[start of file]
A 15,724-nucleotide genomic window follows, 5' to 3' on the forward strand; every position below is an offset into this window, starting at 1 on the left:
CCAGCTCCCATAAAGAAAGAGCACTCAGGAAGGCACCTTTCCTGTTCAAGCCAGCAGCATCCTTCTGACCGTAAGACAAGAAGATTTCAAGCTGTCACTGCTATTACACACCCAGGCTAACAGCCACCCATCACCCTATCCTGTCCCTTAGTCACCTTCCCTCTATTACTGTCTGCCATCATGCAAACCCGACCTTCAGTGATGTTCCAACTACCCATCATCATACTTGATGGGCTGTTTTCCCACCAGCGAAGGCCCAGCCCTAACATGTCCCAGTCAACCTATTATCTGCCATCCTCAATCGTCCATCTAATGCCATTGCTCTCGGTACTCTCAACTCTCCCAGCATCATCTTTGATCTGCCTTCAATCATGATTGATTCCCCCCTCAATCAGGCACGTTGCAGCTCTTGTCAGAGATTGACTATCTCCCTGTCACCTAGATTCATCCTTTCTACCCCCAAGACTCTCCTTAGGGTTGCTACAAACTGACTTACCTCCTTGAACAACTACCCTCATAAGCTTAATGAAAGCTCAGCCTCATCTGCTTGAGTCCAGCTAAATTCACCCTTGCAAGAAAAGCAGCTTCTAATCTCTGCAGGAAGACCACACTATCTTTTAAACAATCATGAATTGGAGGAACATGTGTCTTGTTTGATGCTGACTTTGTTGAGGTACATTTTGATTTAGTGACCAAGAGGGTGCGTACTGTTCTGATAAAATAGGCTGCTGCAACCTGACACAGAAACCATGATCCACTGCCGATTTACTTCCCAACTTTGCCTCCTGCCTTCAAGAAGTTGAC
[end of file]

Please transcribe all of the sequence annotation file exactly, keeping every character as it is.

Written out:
A 15,724-nucleotide genomic window follows, 5' to 3' on the forward strand; every position below is an offset into this window, starting at 1 on the left:
CCAGCTCCCATAAAGAAAGAGCACTCAGGAAGGCACCTTTCCTGTTCAAGCCAGCAGCATCCTTCTGACCGTAAGACAAGAAGATTTCAAGCTGTCACTGCTATTACACACCCAGGCTAACAGCCACCCATCACCCTATCCTGTCCCTTAGTCACCTTCCCTCTATTACTGTCTGCCATCATGCAAACCCGACCTTCAGTGATGTTCCAACTACCCATCATCATACTTGATGGGCTGTTTTCCCACCAGCGAAGGCCCAGCCCTAACATGTCCCAGTCAACCTATTATCTGCCATCCTCAATCGTCCATCTAATGCCATTGCTCTCGGTACTCTCAACTCTCCCAGCATCATCTTTGATCTGCCTTCAATCATGATTGATTCCCCCCTCAATCAGGCACGTTGCAGCTCTTGTCAGAGATTGACTATCTCCCTGTCACCTAGATTCATCCTTTCTACCCCCAAGACTCTCCTTAGGGTTGCTACAAACTGACTTACCTCCTTGAACAACTACCCTCATAAGCTTAATGAAAGCTCAGCCTCATCTGCTTGAGTCCAGCTAAATTCACCCTTGCAAGAAAAGCAGCTTCTAATCTCTGCAGGAAGACCACACTATCTTTTAAACAATCATGAATTGGAGGAACATGTGTCTTGTTTGATGCTGACTTTGTTGAGGTACATTTTGATTTAGTGACCAAGAGGGTGCGTACTGTTCTGATAAAATAGGCTGCTGCAACCTGACACAGAAACCATGATCCACTGCCGATTTACTTCCCAACTTTGCCTCCTGCCTTCAAGAAGTTGAC